Some of the important Romantic features of Dylan
Thomas' "Fern Hill" (1945) are as follows:
1. His love for Nature: The poem is a celebration of his happy childhood days when he was one with Nature on the idyllic farm which belonged to his uncle. The following lines are expressive of his deep attachment to Nature:
"All the sun long it was running, it was lovely, the hay Fields high as the house, the tunes from the chimneys, it was air And playing, lovely and watery And fire green as grass."
2. The expression of Dylan Thomas' own personal feelings and emotions: The entire poem is a powerful expression of his wistful and nostalgic longing for an innocent childhood which he revisualizes with the help of his memory and imagination:
"Now as I was young and easy under the apple boughs About the lilting house and happy as the grass was green,"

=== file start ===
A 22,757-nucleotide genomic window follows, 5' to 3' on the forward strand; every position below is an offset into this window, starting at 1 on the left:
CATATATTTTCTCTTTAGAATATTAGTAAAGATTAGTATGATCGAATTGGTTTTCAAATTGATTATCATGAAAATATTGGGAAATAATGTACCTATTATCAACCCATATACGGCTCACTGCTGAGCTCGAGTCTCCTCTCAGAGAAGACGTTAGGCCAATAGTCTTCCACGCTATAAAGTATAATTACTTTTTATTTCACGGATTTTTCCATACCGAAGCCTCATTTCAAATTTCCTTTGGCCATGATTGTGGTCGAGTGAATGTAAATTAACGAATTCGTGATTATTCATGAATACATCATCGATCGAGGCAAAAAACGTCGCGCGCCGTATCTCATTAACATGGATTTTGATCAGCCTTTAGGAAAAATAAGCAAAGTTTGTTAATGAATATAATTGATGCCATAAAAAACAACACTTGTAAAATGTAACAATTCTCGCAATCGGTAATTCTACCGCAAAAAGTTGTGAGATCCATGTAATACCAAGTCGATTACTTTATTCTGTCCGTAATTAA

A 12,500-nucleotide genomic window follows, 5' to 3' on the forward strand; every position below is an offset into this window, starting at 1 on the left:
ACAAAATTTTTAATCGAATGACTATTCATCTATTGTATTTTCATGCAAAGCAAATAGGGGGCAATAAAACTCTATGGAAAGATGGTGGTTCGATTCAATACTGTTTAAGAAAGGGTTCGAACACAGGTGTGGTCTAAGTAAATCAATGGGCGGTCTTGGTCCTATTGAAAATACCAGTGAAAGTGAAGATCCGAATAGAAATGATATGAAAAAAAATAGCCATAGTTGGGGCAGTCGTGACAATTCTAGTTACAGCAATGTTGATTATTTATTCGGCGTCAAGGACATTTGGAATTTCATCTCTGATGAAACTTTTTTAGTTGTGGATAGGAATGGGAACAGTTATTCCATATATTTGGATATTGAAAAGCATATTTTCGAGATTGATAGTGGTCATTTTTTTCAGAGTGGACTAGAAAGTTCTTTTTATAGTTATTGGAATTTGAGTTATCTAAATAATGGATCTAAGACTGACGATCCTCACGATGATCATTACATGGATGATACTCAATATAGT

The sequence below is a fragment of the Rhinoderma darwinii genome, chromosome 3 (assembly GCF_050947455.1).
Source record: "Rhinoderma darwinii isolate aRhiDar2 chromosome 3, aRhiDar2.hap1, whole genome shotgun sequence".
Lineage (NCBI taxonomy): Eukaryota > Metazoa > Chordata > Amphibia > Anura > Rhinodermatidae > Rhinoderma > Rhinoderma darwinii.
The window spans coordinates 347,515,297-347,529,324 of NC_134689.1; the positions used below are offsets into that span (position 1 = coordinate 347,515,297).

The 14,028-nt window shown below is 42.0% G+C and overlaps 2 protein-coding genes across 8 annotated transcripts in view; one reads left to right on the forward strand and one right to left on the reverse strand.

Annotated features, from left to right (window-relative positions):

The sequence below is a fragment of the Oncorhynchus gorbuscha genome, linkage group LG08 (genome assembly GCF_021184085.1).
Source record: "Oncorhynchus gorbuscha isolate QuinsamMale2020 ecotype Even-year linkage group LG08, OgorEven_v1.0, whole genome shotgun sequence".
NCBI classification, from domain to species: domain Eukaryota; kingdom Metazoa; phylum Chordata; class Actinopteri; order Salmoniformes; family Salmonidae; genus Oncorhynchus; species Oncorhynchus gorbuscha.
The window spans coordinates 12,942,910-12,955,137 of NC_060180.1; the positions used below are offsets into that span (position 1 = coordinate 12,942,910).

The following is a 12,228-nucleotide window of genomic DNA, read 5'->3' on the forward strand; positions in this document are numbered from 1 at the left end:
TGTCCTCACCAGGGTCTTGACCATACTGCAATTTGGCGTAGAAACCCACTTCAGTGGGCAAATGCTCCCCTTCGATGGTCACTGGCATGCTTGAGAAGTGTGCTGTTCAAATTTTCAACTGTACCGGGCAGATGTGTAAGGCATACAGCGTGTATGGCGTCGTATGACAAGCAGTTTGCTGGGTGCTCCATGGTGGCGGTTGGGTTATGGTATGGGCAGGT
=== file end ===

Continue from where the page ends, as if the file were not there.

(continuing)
3. The love for the supernatural and the mystic: Dylan Thomas has very poignantly portrayed for us the mystic experience of a child 'dying' to become an adult:
"Oh as I was young and easy in the mercy of his means, Time held me green and dying Though I sang in my chains like the sea."
Lastly, the language employed by Dylan Thomas is romantic in its child like simplicity in capturing and optimizing the nostalgic mood of the poem:
"And the sabbath rang slowly In the pebbles of the holy streams."